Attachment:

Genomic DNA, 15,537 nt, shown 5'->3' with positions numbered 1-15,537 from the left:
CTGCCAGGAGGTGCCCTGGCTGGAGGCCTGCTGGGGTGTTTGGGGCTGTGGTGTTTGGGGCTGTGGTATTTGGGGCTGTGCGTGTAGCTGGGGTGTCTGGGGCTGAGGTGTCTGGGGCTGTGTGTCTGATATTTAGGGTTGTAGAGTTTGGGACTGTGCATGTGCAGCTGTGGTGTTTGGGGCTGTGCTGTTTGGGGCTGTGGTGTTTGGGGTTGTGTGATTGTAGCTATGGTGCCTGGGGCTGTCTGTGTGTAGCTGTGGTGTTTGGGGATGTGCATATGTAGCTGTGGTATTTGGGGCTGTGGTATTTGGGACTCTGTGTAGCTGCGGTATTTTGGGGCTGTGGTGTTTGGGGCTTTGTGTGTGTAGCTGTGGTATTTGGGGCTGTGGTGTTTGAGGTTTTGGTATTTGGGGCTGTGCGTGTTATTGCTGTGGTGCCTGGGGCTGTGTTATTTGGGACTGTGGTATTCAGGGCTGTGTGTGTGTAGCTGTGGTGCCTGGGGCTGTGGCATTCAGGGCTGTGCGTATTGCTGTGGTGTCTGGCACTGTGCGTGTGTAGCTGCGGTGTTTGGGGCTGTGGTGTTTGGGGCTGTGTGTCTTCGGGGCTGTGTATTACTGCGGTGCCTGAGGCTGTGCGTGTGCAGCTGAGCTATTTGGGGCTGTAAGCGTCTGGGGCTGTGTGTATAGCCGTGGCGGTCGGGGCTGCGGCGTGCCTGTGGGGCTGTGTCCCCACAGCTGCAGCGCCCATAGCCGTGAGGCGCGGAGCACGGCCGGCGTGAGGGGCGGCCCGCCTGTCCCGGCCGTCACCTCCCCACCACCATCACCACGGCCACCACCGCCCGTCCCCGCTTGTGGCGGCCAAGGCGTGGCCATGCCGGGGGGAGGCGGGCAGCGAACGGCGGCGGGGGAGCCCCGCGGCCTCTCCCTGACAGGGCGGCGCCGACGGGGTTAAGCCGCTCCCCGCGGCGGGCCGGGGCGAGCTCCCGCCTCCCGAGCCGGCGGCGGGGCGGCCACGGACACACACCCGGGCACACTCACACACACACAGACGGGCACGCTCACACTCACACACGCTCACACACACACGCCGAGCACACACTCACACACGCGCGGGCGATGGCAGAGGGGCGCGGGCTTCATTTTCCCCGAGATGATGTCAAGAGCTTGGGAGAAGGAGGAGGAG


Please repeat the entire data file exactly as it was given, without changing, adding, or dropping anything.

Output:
Genomic DNA, 15,537 nt, shown 5'->3' with positions numbered 1-15,537 from the left:
CTGCCAGGAGGTGCCCTGGCTGGAGGCCTGCTGGGGTGTTTGGGGCTGTGGTGTTTGGGGCTGTGGTATTTGGGGCTGTGCGTGTAGCTGGGGTGTCTGGGGCTGAGGTGTCTGGGGCTGTGTGTCTGATATTTAGGGTTGTAGAGTTTGGGACTGTGCATGTGCAGCTGTGGTGTTTGGGGCTGTGCTGTTTGGGGCTGTGGTGTTTGGGGTTGTGTGATTGTAGCTATGGTGCCTGGGGCTGTCTGTGTGTAGCTGTGGTGTTTGGGGATGTGCATATGTAGCTGTGGTATTTGGGGCTGTGGTATTTGGGACTCTGTGTAGCTGCGGTATTTTGGGGCTGTGGTGTTTGGGGCTTTGTGTGTGTAGCTGTGGTATTTGGGGCTGTGGTGTTTGAGGTTTTGGTATTTGGGGCTGTGCGTGTTATTGCTGTGGTGCCTGGGGCTGTGTTATTTGGGACTGTGGTATTCAGGGCTGTGTGTGTGTAGCTGTGGTGCCTGGGGCTGTGGCATTCAGGGCTGTGCGTATTGCTGTGGTGTCTGGCACTGTGCGTGTGTAGCTGCGGTGTTTGGGGCTGTGGTGTTTGGGGCTGTGTGTCTTCGGGGCTGTGTATTACTGCGGTGCCTGAGGCTGTGCGTGTGCAGCTGAGCTATTTGGGGCTGTAAGCGTCTGGGGCTGTGTGTATAGCCGTGGCGGTCGGGGCTGCGGCGTGCCTGTGGGGCTGTGTCCCCACAGCTGCAGCGCCCATAGCCGTGAGGCGCGGAGCACGGCCGGCGTGAGGGGCGGCCCGCCTGTCCCGGCCGTCACCTCCCCACCACCATCACCACGGCCACCACCGCCCGTCCCCGCTTGTGGCGGCCAAGGCGTGGCCATGCCGGGGGGAGGCGGGCAGCGAACGGCGGCGGGGGAGCCCCGCGGCCTCTCCCTGACAGGGCGGCGCCGACGGGGTTAAGCCGCTCCCCGCGGCGGGCCGGGGCGAGCTCCCGCCTCCCGAGCCGGCGGCGGGGCGGCCACGGACACACACCCGGGCACACTCACACACACACAGACGGGCACGCTCACACTCACACACGCTCACACACACACGCCGAGCACACACTCACACACGCGCGGGCGATGGCAGAGGGGCGCGGGCTTCATTTTCCCCGAGATGATGTCAAGAGCTTGGGAGAAGGAGGAGGAG